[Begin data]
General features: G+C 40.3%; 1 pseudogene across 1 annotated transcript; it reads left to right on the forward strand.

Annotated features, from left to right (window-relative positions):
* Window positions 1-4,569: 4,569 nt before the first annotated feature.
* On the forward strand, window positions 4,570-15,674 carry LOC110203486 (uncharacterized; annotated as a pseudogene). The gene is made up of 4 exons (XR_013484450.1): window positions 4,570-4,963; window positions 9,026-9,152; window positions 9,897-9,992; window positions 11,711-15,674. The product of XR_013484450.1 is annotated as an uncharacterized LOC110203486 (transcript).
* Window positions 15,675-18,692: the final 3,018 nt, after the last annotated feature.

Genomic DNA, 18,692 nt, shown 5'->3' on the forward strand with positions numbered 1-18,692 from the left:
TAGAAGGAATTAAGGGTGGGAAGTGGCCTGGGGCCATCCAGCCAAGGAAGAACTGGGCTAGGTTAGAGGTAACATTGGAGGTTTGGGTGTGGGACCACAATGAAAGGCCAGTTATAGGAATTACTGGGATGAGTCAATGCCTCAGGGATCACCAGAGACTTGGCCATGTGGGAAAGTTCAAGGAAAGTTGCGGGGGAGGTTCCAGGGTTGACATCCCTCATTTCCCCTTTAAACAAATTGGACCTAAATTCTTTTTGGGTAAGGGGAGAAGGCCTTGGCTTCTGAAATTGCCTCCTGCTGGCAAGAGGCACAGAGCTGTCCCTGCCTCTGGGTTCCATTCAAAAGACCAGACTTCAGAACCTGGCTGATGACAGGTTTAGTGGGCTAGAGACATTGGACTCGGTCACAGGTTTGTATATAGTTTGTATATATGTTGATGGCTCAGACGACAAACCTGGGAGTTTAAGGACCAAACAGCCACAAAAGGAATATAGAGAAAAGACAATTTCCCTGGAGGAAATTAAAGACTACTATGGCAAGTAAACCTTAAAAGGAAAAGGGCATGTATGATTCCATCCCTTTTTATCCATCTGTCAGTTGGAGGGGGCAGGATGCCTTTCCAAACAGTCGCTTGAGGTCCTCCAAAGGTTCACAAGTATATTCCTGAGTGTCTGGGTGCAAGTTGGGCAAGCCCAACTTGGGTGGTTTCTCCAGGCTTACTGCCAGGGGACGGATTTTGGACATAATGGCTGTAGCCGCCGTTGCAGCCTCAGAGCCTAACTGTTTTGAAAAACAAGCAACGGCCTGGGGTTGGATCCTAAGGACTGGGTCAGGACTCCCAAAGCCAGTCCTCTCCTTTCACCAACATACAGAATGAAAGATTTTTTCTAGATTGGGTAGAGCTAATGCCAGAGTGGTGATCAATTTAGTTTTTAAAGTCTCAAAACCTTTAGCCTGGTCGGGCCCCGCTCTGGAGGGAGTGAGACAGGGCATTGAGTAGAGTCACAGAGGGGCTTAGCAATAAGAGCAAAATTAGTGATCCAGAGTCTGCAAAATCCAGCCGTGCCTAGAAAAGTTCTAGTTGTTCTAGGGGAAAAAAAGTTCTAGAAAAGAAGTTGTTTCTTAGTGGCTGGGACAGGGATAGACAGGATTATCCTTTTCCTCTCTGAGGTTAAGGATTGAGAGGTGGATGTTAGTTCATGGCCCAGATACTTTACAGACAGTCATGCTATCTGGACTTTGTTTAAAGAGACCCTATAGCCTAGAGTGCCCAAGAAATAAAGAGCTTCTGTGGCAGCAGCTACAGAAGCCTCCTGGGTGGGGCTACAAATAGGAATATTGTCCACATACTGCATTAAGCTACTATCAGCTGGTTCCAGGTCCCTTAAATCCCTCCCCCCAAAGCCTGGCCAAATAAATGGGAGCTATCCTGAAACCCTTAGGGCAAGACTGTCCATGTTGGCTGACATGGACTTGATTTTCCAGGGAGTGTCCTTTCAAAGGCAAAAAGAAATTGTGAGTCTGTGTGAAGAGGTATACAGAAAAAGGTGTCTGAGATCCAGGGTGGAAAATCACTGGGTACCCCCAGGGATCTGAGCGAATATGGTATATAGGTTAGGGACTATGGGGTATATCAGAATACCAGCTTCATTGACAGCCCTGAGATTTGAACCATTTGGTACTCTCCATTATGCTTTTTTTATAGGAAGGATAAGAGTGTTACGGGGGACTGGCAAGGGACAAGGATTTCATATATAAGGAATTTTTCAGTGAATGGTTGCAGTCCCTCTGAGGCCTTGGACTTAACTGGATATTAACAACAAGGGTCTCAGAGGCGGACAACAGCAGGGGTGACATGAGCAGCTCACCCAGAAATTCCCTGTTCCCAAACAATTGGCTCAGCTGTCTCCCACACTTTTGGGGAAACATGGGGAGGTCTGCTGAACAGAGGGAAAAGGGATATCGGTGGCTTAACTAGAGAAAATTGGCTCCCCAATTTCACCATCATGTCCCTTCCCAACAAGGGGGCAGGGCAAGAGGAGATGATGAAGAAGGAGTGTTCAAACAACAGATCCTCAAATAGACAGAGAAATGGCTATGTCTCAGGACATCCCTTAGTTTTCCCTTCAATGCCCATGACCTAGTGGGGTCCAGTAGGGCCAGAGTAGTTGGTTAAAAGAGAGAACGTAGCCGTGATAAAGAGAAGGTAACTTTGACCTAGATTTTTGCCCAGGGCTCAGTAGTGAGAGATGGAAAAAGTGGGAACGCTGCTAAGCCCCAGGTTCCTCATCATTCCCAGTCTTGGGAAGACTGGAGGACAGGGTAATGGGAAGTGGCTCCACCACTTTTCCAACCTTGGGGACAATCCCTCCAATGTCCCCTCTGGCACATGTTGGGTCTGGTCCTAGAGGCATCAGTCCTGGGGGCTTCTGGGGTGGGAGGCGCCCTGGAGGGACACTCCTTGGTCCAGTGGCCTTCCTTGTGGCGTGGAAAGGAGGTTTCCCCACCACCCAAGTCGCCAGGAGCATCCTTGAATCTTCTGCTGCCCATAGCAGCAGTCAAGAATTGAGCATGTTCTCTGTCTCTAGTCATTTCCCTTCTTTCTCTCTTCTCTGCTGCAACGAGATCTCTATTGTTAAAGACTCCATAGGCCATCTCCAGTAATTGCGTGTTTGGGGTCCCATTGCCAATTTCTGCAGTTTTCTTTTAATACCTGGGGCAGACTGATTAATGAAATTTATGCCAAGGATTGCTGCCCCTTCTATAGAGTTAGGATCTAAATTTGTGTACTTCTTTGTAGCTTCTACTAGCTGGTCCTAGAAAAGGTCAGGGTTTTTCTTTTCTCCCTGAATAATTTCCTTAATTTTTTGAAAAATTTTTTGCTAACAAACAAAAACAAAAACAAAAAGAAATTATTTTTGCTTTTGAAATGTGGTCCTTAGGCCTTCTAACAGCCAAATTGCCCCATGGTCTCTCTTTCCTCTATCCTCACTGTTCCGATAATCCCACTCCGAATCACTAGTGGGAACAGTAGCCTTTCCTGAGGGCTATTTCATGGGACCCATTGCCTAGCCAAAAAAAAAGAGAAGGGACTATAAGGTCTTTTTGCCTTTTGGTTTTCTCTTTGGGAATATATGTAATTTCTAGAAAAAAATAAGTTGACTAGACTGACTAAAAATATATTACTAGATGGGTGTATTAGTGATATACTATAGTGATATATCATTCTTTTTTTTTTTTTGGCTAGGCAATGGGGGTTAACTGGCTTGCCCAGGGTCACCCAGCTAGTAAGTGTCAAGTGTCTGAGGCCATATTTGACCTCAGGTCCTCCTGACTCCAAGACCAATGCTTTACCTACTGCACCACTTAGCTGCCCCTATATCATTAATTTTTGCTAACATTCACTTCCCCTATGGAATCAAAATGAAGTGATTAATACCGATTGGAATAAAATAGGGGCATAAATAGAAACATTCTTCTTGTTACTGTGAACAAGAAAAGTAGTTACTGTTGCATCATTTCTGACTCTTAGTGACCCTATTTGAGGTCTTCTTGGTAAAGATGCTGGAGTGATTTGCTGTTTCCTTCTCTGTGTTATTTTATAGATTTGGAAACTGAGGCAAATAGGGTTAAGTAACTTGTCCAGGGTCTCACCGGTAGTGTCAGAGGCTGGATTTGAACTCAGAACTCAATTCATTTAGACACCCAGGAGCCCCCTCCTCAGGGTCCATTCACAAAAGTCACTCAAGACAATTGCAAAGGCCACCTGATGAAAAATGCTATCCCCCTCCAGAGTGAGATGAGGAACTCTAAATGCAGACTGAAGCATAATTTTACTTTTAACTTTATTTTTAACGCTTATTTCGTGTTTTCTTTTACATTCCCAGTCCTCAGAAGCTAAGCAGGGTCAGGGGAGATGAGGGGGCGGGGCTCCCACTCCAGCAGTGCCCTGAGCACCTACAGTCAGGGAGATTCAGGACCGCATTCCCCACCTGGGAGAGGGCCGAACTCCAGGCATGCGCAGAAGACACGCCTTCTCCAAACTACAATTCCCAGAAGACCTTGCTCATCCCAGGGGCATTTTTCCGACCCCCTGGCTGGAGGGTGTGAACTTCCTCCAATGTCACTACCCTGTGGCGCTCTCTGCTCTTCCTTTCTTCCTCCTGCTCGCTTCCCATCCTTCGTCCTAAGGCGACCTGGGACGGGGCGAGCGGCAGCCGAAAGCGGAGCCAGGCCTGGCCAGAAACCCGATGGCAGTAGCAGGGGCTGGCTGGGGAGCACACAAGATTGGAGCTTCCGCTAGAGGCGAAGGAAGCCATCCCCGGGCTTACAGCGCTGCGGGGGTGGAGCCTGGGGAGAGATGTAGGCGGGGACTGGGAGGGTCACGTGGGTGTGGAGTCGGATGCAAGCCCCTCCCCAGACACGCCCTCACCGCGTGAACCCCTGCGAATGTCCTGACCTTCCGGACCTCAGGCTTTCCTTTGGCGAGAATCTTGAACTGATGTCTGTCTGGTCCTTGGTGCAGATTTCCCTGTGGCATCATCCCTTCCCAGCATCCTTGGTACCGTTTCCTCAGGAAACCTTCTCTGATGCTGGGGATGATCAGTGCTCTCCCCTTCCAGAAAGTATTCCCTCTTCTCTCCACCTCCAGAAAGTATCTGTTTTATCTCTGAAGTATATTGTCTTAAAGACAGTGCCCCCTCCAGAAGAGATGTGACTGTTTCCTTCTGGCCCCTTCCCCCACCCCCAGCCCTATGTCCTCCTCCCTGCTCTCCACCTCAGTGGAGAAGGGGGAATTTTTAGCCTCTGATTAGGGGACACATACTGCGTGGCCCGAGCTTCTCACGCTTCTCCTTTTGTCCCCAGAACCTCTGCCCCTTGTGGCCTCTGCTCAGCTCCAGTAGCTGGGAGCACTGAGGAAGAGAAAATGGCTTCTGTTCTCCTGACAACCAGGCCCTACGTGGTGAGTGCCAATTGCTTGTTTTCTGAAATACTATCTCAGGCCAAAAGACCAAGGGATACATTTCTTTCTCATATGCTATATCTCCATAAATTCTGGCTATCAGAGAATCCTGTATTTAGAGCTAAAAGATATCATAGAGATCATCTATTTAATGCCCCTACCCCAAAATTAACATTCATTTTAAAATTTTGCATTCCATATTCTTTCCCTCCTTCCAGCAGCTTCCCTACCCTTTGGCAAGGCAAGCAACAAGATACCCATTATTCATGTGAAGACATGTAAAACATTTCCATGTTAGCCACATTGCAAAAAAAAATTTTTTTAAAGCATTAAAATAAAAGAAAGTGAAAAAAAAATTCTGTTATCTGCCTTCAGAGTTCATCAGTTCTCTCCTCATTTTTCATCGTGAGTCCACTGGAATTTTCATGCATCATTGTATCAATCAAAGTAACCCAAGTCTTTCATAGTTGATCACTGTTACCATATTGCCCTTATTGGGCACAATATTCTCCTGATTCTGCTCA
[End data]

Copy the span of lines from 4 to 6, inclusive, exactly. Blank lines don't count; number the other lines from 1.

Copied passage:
* On the forward strand, window positions 4,570-15,674 carry LOC110203486 (uncharacterized; annotated as a pseudogene). The gene is made up of 4 exons (XR_013484450.1): window positions 4,570-4,963; window positions 9,026-9,152; window positions 9,897-9,992; window positions 11,711-15,674. The product of XR_013484450.1 is annotated as an uncharacterized LOC110203486 (transcript).
* Window positions 15,675-18,692: the final 3,018 nt, after the last annotated feature.

Genomic DNA, 18,692 nt, shown 5'->3' on the forward strand with positions numbered 1-18,692 from the left: